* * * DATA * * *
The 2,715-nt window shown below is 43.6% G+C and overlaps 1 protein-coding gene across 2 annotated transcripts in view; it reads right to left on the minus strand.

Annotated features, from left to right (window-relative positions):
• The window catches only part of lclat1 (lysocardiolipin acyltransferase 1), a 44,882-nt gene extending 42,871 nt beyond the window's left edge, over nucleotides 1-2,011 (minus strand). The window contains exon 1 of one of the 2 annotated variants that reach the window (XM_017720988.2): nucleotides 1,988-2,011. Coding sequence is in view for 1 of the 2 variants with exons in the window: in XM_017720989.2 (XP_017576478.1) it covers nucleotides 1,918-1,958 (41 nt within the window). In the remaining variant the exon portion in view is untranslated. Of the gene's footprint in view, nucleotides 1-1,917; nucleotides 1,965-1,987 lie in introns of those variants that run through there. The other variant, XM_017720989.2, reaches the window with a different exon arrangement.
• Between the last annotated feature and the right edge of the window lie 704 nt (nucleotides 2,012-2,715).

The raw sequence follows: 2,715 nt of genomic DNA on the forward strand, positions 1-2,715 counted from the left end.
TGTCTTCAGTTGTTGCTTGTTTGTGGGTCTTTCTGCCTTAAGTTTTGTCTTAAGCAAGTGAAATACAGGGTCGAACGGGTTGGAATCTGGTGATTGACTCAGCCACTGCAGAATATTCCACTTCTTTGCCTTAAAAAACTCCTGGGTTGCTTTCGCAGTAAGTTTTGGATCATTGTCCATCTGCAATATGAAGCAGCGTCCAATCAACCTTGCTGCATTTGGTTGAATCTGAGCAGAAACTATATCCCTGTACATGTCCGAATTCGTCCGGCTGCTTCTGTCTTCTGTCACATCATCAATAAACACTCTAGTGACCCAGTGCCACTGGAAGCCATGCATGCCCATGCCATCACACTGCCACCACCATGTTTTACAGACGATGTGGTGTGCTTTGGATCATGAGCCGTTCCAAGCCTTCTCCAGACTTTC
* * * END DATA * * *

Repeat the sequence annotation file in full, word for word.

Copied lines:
The 2,715-nt window shown below is 43.6% G+C and overlaps 1 protein-coding gene across 2 annotated transcripts in view; it reads right to left on the minus strand.

Annotated features, from left to right (window-relative positions):
• The window catches only part of lclat1 (lysocardiolipin acyltransferase 1), a 44,882-nt gene extending 42,871 nt beyond the window's left edge, over nucleotides 1-2,011 (minus strand). The window contains exon 1 of one of the 2 annotated variants that reach the window (XM_017720988.2): nucleotides 1,988-2,011. Coding sequence is in view for 1 of the 2 variants with exons in the window: in XM_017720989.2 (XP_017576478.1) it covers nucleotides 1,918-1,958 (41 nt within the window). In the remaining variant the exon portion in view is untranslated. Of the gene's footprint in view, nucleotides 1-1,917; nucleotides 1,965-1,987 lie in introns of those variants that run through there. The other variant, XM_017720989.2, reaches the window with a different exon arrangement.
• Between the last annotated feature and the right edge of the window lie 704 nt (nucleotides 2,012-2,715).

The raw sequence follows: 2,715 nt of genomic DNA on the forward strand, positions 1-2,715 counted from the left end.
TGTCTTCAGTTGTTGCTTGTTTGTGGGTCTTTCTGCCTTAAGTTTTGTCTTAAGCAAGTGAAATACAGGGTCGAACGGGTTGGAATCTGGTGATTGACTCAGCCACTGCAGAATATTCCACTTCTTTGCCTTAAAAAACTCCTGGGTTGCTTTCGCAGTAAGTTTTGGATCATTGTCCATCTGCAATATGAAGCAGCGTCCAATCAACCTTGCTGCATTTGGTTGAATCTGAGCAGAAACTATATCCCTGTACATGTCCGAATTCGTCCGGCTGCTTCTGTCTTCTGTCACATCATCAATAAACACTCTAGTGACCCAGTGCCACTGGAAGCCATGCATGCCCATGCCATCACACTGCCACCACCATGTTTTACAGACGATGTGGTGTGCTTTGGATCATGAGCCGTTCCAAGCCTTCTCCAGACTTTC